Published: January 30, 2023
A brief introduction to the new taxable benefit policies of CRA brought in force due to the global pandemic:
It is the time of the year when the employers are required to make sure that they are documenting taxable benefits of their employees for the year of 2022, in order to prepare accurate T4s by February 28th of 2023.
Since the beginning of the pandemic, and during 2022, it has become common for employers to reach out to employees working from home with small gifts, such as gift cards, and to hold virtual and hybrid meetings and events. The CRA recently introduced updated new gift taxes policies that address when such meetings, events, related meals and entertainment will be considered as taxable benefits to the employees and when it is acceptable to give gift cards without creating a taxable benefit. These policies are effective since January 1st of 2022.
Specifically, the CRA’s changes relate to the treatment of
- Gift cards under the employee gifts, awards, and long-service awards policy;
- Virtual events under the employer-provided social events and hospitality functions policy;
- Scramble parking under the employer-provided parking policy;
Changes to policies with respect to gifts, awards, and long-service awards
The CRA made changes to its administrative policies that will allow gift cards to be non-taxable to the employees who receive them if the appropriate circumstances apply such as:
- The gift card comes with money already in it and can only be used to purchase goods or services from a single retailer or a group of retailers identified on the card.
- The terms and conditions of the gift card clearly state that amounts loaded to the card cannot be converted into cash.
- A log is kept to record information about the gift card such as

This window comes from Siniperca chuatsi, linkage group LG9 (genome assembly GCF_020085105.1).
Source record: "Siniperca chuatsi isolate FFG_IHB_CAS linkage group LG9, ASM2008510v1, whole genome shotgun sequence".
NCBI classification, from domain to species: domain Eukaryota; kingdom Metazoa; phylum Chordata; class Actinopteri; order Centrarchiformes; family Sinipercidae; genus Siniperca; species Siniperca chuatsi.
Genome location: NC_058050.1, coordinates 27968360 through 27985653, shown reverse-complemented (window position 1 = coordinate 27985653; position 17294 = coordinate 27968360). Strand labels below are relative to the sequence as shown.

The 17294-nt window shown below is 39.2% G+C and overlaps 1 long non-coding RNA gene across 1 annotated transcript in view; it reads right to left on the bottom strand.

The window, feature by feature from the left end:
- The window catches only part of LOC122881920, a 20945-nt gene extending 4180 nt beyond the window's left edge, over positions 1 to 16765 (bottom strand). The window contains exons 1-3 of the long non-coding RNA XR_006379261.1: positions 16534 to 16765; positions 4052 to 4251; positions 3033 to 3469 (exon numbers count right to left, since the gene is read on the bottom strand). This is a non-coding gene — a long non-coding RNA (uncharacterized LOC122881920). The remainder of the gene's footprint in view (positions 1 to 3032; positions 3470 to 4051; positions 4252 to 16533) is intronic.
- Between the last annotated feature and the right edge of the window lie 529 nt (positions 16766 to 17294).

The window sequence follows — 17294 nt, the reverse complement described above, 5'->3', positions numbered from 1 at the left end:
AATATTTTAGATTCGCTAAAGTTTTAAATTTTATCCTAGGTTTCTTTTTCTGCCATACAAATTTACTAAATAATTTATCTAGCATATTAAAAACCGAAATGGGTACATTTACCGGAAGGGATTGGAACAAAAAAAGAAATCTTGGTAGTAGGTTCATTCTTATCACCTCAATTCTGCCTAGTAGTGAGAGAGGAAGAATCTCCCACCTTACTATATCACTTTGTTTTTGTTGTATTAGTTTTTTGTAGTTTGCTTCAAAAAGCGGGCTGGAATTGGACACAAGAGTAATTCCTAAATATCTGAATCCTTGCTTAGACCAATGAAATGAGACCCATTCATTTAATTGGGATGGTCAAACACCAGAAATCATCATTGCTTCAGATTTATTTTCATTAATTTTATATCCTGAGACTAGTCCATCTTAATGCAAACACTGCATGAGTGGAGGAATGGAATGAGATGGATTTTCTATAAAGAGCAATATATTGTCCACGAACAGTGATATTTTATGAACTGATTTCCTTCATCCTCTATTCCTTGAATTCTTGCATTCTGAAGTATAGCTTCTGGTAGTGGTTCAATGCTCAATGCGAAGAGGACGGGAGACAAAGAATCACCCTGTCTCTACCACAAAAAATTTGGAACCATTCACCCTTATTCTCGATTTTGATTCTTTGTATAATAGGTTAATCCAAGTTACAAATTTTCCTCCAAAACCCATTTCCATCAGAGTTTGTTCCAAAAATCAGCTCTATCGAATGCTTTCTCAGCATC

- name of the employer,
- date the gift card was provided to the employee,
- reason for providing the gift card (part of a social event, gift, or award),
- type of gift card,
- amount of the gift card
- name of the retailer
If any of these conditions are not met the gift card will be considered a near-cash benefit and will be taxable. This new policy also applies to gift certificates, chip cards, and electronic gift cards.
For the purposes of this policy, a gift must be for a special occasion such as a religious holiday, a birthday, or the birth of a child. An award must be in respect of an employment-related accomplishment such as a recognition or for the employee’s overall contributions to the workplace. The award should not be provided as rewards the employer provides to its to its employees related to the employee’s job performance.
If the total of non-cash gifts and awards are more than $500, the amount over $500 is taxable. Long service awards have their own $500 limit. The unused portion of the $500 limit for non-cash gifts and awards cannot be applied to long service awards.
An employer cannot include the gift or award in the $500 limit in the following situations:
- Gifts and awards provided to non-arm’s length employees.